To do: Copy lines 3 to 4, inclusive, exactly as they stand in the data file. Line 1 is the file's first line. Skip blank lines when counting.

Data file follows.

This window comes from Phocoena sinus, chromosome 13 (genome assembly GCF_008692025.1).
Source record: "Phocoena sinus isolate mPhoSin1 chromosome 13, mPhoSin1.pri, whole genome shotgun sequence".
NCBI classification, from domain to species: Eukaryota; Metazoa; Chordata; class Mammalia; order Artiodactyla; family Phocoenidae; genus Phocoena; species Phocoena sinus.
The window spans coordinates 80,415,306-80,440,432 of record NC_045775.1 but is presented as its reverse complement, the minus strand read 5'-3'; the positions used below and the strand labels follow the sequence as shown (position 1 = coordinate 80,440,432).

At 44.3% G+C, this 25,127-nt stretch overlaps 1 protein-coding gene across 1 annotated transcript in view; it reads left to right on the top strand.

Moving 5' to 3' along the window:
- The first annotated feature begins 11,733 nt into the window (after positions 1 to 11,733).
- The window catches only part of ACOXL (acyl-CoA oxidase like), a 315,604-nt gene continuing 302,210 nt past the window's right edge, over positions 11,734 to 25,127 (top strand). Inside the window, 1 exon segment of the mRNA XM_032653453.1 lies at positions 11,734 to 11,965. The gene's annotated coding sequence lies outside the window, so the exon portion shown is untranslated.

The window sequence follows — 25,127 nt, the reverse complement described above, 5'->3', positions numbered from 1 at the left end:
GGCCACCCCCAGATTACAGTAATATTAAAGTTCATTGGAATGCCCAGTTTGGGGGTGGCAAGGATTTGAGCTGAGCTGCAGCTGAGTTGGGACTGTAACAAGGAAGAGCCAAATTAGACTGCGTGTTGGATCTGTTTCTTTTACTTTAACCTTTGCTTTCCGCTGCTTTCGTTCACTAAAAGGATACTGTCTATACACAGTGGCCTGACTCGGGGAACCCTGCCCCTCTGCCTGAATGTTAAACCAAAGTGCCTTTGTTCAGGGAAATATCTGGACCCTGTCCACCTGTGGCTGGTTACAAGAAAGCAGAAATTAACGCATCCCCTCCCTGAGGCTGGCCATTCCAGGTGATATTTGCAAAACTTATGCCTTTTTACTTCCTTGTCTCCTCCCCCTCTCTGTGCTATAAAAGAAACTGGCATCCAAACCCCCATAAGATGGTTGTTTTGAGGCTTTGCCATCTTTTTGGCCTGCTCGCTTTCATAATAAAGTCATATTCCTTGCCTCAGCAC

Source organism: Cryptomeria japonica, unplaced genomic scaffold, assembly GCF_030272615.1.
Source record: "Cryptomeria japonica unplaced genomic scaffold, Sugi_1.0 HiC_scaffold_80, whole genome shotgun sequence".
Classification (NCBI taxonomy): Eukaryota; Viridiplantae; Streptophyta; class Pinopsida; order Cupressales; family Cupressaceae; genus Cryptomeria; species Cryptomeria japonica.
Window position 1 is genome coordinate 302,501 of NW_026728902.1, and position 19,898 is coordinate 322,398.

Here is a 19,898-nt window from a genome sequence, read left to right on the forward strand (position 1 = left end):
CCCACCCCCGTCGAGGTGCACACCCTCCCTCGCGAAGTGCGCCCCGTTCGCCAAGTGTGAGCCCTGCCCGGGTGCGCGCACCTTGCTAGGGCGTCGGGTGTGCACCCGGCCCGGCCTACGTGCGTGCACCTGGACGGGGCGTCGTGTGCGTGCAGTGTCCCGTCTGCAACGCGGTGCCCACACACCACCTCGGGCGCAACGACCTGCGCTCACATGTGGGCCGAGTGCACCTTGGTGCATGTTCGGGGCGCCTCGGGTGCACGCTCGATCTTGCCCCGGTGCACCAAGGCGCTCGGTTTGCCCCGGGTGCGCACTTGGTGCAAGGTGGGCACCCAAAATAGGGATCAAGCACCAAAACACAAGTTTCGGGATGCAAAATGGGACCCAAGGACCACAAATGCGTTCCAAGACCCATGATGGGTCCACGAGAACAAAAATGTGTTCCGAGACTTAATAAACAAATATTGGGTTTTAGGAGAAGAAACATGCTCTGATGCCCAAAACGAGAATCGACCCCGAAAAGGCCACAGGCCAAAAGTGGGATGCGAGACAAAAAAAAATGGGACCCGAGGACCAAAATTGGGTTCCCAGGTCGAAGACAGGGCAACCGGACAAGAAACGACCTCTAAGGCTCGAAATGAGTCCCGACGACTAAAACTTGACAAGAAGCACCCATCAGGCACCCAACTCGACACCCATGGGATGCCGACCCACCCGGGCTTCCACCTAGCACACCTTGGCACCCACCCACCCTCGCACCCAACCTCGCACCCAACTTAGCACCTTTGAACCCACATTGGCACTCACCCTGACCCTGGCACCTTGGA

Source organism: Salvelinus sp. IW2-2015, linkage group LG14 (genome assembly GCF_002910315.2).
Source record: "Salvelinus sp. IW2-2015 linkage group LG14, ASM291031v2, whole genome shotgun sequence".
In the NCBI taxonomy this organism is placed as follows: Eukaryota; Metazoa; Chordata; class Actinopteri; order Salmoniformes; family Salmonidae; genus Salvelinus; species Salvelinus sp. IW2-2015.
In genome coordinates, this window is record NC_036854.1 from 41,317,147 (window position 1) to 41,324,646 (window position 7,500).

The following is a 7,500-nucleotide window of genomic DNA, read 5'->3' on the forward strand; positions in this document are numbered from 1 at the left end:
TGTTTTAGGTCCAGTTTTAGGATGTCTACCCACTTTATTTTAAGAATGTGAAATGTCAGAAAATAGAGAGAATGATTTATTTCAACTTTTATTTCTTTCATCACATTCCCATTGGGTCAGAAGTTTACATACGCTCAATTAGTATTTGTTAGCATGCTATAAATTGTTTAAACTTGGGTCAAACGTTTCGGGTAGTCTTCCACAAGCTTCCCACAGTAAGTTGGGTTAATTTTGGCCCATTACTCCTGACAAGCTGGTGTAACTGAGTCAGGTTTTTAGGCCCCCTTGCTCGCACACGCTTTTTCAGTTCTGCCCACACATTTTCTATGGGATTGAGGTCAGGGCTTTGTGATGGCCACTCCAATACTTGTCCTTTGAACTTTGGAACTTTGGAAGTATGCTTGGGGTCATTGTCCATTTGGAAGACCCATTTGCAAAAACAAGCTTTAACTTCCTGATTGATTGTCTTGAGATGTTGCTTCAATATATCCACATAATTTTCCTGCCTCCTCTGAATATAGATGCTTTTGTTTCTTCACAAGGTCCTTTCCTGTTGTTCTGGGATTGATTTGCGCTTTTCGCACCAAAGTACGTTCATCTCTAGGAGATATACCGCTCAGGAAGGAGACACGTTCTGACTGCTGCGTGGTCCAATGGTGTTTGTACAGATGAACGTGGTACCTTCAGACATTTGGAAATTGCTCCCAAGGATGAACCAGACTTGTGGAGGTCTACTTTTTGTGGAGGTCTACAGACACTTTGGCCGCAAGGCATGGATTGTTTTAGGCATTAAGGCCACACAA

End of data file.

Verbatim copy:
NCBI classification, from domain to species: Eukaryota; Metazoa; Chordata; class Mammalia; order Artiodactyla; family Phocoenidae; genus Phocoena; species Phocoena sinus.
The window spans coordinates 80,415,306-80,440,432 of record NC_045775.1 but is presented as its reverse complement, the minus strand read 5'-3'; the positions used below and the strand labels follow the sequence as shown (position 1 = coordinate 80,440,432).